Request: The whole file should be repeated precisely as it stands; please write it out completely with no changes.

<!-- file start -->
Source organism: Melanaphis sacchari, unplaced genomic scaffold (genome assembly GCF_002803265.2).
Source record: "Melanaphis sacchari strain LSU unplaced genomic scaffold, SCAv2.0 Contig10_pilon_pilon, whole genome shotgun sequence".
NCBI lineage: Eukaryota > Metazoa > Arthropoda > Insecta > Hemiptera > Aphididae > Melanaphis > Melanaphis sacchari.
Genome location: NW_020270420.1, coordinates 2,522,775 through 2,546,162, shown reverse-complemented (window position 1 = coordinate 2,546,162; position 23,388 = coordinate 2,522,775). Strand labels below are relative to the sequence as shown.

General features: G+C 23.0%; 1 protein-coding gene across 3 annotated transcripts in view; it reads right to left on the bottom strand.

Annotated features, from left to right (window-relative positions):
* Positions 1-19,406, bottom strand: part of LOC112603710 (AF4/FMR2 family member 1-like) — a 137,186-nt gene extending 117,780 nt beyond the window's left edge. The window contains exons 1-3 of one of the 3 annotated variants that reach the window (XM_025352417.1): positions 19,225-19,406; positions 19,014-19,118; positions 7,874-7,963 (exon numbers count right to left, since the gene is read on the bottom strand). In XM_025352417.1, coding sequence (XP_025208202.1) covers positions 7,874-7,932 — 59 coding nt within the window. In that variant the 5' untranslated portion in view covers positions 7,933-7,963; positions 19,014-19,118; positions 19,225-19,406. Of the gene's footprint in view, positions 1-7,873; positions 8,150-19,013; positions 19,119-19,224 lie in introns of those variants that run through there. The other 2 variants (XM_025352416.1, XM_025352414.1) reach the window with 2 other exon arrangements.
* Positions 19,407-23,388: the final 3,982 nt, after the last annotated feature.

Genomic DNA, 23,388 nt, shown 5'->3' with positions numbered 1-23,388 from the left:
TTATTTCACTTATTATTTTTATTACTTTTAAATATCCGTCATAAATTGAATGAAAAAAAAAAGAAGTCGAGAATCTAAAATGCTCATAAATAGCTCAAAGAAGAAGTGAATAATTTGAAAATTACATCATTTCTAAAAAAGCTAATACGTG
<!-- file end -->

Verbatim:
Source organism: Melanaphis sacchari, unplaced genomic scaffold (genome assembly GCF_002803265.2).
Source record: "Melanaphis sacchari strain LSU unplaced genomic scaffold, SCAv2.0 Contig10_pilon_pilon, whole genome shotgun sequence".
NCBI lineage: Eukaryota > Metazoa > Arthropoda > Insecta > Hemiptera > Aphididae > Melanaphis > Melanaphis sacchari.
Genome location: NW_020270420.1, coordinates 2,522,775 through 2,546,162, shown reverse-complemented (window position 1 = coordinate 2,546,162; position 23,388 = coordinate 2,522,775). Strand labels below are relative to the sequence as shown.

General features: G+C 23.0%; 1 protein-coding gene across 3 annotated transcripts in view; it reads right to left on the bottom strand.

Annotated features, from left to right (window-relative positions):
* Positions 1-19,406, bottom strand: part of LOC112603710 (AF4/FMR2 family member 1-like) — a 137,186-nt gene extending 117,780 nt beyond the window's left edge. The window contains exons 1-3 of one of the 3 annotated variants that reach the window (XM_025352417.1): positions 19,225-19,406; positions 19,014-19,118; positions 7,874-7,963 (exon numbers count right to left, since the gene is read on the bottom strand). In XM_025352417.1, coding sequence (XP_025208202.1) covers positions 7,874-7,932 — 59 coding nt within the window. In that variant the 5' untranslated portion in view covers positions 7,933-7,963; positions 19,014-19,118; positions 19,225-19,406. Of the gene's footprint in view, positions 1-7,873; positions 8,150-19,013; positions 19,119-19,224 lie in introns of those variants that run through there. The other 2 variants (XM_025352416.1, XM_025352414.1) reach the window with 2 other exon arrangements.
* Positions 19,407-23,388: the final 3,982 nt, after the last annotated feature.

Genomic DNA, 23,388 nt, shown 5'->3' with positions numbered 1-23,388 from the left:
TTATTTCACTTATTATTTTTATTACTTTTAAATATCCGTCATAAATTGAATGAAAAAAAAAAGAAGTCGAGAATCTAAAATGCTCATAAATAGCTCAAAGAAGAAGTGAATAATTTGAAAATTACATCATTTCTAAAAAAGCTAATACGTG